Water treatment and chemistry
A recent report issued by the Texas Alliance of Energy Producers found that many, if not all, producers in the Permian Basin have deployed water recycling programs. According to the report, Pioneer Resources recycles 15% of its produced water, EOG Resources recycles 20%, Apache recycles 30% and both XTO and Concho are recycling 10%.

The report estimates that overall in the Permian Basin, about 450,000 bbl/d of water, as much as 9% of all produced water in the basin, are being recycled and reused as frac fluids. To advance the water that comes back from a producing well into a usable, cleaner version for fracturing, service companies deploy an array of treatments and chemicals to rid it of contaminants and solids.

Oilfield chemistry company Solugen focuses on, among other solutions, treating water for scale, which can include combinations of iron, calcite and barium. Tom Swanson, vice president of innovation, explained that as a result of shortages of aquifer or other source waters, operators are blending mixes of source and reuse water with produced water. He said this can result in high levels of chloride and other scale-forming cations, which then leads to elevated amounts of total dissolvable solids (TDS).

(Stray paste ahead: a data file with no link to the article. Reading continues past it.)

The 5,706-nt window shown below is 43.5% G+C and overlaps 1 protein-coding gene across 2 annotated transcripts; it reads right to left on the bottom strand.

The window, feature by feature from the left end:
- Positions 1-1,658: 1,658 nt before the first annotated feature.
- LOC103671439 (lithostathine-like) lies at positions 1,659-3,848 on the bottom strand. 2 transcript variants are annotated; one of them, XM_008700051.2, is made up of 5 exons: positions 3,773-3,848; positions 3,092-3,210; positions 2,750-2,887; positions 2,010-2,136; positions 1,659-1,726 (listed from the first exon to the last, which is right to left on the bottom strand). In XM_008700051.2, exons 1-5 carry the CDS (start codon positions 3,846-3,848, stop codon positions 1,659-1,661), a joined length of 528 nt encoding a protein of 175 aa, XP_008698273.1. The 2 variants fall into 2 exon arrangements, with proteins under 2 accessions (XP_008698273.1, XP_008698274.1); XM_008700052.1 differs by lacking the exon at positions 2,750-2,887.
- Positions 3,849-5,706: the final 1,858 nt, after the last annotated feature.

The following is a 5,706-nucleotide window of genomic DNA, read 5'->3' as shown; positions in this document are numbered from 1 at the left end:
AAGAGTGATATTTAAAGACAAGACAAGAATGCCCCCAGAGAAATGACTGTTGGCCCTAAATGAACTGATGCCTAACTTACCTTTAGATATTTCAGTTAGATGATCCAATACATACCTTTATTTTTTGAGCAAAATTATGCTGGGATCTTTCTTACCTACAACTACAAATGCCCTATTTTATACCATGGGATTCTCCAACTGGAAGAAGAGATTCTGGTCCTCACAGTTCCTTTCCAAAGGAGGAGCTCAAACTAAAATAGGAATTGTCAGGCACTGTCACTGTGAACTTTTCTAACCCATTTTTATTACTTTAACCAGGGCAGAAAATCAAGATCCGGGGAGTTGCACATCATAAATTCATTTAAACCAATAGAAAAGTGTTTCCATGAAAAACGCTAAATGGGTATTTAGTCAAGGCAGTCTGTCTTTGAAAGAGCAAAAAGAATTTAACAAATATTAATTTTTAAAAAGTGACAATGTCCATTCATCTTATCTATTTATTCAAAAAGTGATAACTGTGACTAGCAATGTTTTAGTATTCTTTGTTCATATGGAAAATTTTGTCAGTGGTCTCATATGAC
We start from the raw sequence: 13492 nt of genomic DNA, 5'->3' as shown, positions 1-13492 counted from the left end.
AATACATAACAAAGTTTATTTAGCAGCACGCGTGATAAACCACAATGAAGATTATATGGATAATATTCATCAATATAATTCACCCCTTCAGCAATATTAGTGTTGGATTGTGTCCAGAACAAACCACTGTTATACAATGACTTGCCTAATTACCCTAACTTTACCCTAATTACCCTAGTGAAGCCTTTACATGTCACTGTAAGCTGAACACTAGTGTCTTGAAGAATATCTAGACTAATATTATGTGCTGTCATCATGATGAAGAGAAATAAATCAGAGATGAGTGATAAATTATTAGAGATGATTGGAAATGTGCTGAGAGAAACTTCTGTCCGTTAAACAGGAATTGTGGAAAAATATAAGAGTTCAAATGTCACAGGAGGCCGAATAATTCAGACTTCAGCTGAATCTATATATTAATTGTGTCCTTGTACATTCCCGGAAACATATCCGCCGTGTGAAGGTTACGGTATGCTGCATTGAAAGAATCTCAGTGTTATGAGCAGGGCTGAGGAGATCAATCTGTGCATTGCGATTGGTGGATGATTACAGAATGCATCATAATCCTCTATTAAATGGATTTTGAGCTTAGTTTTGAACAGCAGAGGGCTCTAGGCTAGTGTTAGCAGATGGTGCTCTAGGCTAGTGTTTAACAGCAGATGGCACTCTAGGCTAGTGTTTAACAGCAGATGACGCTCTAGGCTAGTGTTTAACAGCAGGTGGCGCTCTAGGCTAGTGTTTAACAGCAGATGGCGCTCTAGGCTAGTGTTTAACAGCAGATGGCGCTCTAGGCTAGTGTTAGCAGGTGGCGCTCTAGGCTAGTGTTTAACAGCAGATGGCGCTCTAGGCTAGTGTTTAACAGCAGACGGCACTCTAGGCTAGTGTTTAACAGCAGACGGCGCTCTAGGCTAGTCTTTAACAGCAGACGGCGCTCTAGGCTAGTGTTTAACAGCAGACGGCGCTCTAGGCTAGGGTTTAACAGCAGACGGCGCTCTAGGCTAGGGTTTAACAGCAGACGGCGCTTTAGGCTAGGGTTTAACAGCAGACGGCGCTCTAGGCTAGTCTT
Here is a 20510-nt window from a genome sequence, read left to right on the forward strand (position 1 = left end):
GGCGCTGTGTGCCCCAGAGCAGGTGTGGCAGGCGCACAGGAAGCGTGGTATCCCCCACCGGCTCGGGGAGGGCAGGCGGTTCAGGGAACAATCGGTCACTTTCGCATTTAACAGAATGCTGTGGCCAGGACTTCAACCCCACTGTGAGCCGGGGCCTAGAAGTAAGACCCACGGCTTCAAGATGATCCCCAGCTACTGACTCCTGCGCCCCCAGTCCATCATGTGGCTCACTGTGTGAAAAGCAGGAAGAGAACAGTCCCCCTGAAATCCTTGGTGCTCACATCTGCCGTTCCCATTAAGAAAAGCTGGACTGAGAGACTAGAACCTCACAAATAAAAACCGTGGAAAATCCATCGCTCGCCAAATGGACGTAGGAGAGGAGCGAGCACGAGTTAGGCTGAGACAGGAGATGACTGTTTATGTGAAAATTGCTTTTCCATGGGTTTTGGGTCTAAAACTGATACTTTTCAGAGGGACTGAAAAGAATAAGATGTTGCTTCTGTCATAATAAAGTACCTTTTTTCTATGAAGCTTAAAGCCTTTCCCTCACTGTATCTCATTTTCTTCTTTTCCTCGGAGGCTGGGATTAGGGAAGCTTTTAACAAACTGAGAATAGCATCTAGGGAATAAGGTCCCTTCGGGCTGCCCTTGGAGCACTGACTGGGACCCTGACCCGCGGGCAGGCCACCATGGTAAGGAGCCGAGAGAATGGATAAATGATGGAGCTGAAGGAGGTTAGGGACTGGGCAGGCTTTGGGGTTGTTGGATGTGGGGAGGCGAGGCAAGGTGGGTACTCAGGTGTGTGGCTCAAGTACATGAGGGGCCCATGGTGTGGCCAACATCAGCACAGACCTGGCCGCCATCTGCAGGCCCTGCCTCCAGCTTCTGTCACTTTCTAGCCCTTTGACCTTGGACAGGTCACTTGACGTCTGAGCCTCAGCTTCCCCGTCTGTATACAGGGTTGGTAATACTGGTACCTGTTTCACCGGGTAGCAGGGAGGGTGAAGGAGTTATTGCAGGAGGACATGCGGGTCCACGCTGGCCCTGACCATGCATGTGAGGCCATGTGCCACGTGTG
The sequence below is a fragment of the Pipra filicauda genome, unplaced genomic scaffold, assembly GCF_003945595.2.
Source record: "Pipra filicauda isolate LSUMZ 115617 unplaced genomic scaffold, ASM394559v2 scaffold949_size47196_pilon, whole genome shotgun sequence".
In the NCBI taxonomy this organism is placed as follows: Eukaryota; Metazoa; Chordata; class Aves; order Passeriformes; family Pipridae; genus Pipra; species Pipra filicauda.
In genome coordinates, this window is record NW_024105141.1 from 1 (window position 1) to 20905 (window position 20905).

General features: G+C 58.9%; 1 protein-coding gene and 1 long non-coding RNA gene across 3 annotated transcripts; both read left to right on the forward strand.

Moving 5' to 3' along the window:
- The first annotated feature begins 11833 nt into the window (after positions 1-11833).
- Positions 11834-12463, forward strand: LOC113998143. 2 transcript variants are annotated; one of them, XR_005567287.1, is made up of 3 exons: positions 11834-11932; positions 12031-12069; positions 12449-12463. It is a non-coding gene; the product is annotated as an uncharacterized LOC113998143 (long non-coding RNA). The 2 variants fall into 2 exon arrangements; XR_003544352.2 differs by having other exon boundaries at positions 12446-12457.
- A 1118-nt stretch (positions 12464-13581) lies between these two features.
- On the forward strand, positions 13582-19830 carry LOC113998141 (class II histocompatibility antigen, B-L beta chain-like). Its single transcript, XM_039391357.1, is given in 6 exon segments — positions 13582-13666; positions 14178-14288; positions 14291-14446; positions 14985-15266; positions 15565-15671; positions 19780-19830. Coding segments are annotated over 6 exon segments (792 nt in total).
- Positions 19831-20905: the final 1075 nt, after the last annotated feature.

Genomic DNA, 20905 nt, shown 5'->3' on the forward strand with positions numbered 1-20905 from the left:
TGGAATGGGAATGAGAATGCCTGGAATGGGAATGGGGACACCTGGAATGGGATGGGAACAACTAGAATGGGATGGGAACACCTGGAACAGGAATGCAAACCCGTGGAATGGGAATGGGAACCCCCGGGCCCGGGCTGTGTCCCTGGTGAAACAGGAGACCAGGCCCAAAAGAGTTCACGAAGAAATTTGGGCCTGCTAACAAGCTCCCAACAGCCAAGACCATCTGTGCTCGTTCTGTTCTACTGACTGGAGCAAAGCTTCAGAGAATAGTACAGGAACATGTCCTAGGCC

Operators often look for “sterile” water for fracturing operations, which won’t produce microorganisms such as sulfate-reducing bacteria to ensure the integrity of the frac operations and prevent premature souring of the reservoir, Swanson explained.

“That is usually addressed with an oxidizer or a microbiocide,” he said. “Operators are also looking for water that does not have reactive agents, such as divalents or trivalents. These are reported as iron, calcium, barium, strontium or magnesium. They want to reduce the amount of those reactive species in the water beyond chloride.”

Swanson explained that chemical technologies can be applied to produced water to rid the water of reactive TDS, particularly iron.

“Iron can also interfere with and break apart the polymers in the fracking process,” he said. “That would give operators a low-efficient frac where the frac fluid polymers aren’t carrying sand to the pores in the reservoir where oil and gas would be produced. Because when the sand-carrying polymer breaks down and prematurely loses viscosity, the sand/proppant doesn’t reach the fractures, which is referred to as sanding out. When that happens, you have a poor producing well because you reduced the porosity and permeability of those fractures, and they ultimately close under pressure without the proppant in place.”